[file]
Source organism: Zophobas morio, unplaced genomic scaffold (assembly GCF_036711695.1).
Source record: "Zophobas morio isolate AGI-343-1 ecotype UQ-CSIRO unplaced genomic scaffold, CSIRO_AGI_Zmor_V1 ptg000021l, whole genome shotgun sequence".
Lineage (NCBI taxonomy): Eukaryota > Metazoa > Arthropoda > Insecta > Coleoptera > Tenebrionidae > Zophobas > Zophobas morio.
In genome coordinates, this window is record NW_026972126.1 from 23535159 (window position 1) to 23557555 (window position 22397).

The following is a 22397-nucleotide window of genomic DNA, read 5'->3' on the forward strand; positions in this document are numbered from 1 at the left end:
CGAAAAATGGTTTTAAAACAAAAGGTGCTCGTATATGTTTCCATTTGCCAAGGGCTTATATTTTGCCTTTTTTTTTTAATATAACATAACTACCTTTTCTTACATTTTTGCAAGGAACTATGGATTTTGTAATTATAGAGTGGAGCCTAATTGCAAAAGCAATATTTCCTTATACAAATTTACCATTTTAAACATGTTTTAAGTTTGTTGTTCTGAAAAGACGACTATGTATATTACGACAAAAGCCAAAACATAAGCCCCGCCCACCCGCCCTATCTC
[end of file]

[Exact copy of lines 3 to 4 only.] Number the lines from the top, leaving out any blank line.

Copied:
Lineage (NCBI taxonomy): Eukaryota > Metazoa > Arthropoda > Insecta > Coleoptera > Tenebrionidae > Zophobas > Zophobas morio.
In genome coordinates, this window is record NW_026972126.1 from 23535159 (window position 1) to 23557555 (window position 22397).